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Discovery & Development Formulation

Complexity and Collaboration

Today’s patients and payers are demanding – they want the most effective medicines, in a convenient format, at a cost effective price, and there is huge pressure on pharma companies and formulators to get it right. On one hand, there is much criticism of the drug industry, but on the other there is also much confidence that the industry and its scientists have the ability to deliver. And why shouldn’t they? There are more drug development technologies than ever before to help with the task, including sophisticated modelling techniques to help with the selection process, and an ever-expanding number of contract development and manufacturing organizations (CDMOs) and other experts dedicated to formulation and drug delivery.

Solubility, bioavailability and permeability, however, continue to pose significant obstacles in development. Many formulators reading this will no doubt have come across a molecule at some point in their career that was impossible to get absorbed into the human body in the right amounts. The simple truth is that development is difficult – every molecule is unique and there is no one-size-fits-all formulation panacea that will produce an optimal drug every time.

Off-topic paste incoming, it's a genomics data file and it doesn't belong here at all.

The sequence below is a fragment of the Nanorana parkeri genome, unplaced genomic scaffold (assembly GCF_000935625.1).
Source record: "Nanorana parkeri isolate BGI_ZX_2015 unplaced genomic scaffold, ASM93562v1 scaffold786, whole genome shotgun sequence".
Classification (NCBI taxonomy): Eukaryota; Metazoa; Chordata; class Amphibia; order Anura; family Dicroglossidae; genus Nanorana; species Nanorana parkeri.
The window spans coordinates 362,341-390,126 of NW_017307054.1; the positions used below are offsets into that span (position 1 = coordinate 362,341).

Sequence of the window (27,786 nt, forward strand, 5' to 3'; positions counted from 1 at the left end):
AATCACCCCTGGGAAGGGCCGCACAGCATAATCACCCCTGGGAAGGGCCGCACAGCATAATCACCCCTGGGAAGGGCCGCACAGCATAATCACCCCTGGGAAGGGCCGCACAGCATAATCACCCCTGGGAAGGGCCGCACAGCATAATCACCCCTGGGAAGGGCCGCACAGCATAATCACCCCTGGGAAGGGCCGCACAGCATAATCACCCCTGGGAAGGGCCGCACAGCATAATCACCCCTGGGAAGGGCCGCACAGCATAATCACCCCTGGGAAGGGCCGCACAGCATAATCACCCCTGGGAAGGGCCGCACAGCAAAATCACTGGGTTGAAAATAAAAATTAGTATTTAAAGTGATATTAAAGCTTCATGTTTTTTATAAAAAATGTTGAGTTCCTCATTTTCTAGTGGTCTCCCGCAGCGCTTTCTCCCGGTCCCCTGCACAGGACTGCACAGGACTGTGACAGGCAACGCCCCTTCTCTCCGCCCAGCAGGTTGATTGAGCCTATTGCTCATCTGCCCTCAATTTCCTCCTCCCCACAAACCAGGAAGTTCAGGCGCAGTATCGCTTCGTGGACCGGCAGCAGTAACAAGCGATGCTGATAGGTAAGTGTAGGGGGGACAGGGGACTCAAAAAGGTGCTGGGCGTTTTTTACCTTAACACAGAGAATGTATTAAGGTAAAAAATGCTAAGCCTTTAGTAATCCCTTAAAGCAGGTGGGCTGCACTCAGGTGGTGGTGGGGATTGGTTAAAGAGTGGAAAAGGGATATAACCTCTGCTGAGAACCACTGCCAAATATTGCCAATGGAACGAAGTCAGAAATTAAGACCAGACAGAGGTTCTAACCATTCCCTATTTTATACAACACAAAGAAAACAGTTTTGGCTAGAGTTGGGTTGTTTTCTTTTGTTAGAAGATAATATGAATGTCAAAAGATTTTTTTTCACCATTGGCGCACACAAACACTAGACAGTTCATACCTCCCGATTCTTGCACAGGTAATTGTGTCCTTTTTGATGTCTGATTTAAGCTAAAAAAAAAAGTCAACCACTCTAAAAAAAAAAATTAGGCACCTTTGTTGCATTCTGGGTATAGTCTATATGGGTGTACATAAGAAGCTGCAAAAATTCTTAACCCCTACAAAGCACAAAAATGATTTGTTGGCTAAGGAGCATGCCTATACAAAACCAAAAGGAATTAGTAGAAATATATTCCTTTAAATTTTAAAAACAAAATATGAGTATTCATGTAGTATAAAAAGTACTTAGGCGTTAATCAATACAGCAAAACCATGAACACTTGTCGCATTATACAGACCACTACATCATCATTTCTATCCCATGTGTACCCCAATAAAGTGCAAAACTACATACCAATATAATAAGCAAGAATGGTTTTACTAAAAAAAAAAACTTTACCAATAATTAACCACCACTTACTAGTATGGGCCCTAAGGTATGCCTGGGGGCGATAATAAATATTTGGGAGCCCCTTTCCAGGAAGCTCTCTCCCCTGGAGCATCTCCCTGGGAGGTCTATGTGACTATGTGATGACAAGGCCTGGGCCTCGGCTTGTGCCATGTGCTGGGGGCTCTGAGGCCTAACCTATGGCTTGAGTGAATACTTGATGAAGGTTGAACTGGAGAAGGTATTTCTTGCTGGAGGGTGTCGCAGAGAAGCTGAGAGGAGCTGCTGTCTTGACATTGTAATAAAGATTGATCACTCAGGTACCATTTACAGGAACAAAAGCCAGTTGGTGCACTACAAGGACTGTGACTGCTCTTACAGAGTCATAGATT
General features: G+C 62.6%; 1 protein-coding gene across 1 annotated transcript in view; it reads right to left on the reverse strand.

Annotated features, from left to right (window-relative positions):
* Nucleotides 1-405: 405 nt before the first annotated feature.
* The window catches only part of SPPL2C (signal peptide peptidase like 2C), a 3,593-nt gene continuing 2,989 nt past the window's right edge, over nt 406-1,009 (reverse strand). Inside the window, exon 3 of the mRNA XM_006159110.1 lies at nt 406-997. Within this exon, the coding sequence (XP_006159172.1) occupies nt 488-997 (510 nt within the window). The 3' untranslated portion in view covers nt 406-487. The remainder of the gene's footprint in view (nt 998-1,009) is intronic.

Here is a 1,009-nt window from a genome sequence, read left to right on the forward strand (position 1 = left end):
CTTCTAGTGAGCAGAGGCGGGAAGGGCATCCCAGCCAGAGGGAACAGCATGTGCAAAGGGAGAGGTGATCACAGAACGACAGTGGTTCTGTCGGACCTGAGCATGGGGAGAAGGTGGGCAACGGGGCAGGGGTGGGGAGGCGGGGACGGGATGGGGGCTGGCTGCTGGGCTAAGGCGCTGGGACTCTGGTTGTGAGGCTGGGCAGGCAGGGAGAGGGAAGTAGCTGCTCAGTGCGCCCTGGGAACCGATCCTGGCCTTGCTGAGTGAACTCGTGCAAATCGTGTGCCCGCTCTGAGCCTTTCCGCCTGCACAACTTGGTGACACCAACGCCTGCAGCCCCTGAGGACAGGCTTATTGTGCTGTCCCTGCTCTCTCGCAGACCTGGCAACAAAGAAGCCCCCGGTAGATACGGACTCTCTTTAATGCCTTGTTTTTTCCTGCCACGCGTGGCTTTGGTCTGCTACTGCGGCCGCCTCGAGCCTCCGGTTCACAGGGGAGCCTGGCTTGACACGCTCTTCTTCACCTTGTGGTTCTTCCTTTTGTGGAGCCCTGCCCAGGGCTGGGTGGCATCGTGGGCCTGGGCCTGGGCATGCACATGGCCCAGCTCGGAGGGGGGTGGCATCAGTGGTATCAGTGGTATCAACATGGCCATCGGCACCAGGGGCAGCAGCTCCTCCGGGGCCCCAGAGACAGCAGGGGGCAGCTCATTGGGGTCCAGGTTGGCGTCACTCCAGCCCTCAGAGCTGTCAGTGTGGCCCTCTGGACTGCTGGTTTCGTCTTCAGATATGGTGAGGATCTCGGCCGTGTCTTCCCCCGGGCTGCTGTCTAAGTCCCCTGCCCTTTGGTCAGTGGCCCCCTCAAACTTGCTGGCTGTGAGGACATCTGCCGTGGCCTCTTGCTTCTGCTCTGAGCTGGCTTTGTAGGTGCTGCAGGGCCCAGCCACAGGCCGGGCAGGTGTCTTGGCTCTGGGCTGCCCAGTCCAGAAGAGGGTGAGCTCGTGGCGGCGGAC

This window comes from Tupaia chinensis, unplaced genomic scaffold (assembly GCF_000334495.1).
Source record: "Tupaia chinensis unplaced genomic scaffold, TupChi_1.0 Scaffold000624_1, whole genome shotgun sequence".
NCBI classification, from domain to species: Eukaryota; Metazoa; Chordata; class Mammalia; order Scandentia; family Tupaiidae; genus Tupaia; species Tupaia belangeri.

Ironically, formulators are victims of their own achievements – with more approaches to tackle previously unviable drugs, and many success stories, companies are more confident that solubility and other issues can be overcome with clever thinking, meaning that more and more challenging molecules are filling development pipelines. Formulation is also challenging from a time and cost perspective. In all sectors of the industry, people are being asked to do more with less, and the temptation for a scientist to quickly look to a previously successful formulation technology he or she has used in the past, rather than evaluating all available options in the toolbox, is high. One approach that can be overlooked are lipid-based drug delivery systems (LBDDS), which can be tricky to get right but are highly effective at solubilizing hydrophobic compounds. LBDDS are already influencing commercial success stories and are expected to be a prominent tool in the future, particularly given their potential to assist with the oral delivery of biopharmaceuticals.

The complex task of formulation does not need to be tackled by just one person or one team; collaborating with research organizations, other companies, CDMOs and suppliers makes sense. This supplement embodies the spirit of collaboration – jointly sponsored by BASF and Catalent, who collaborate to develop high-quality formulation options. In the following pages, experts discuss the challenges facing formulators today, the importance of excipients, and best practice tips for formulation with LBDDS.

Stephanie Sutton

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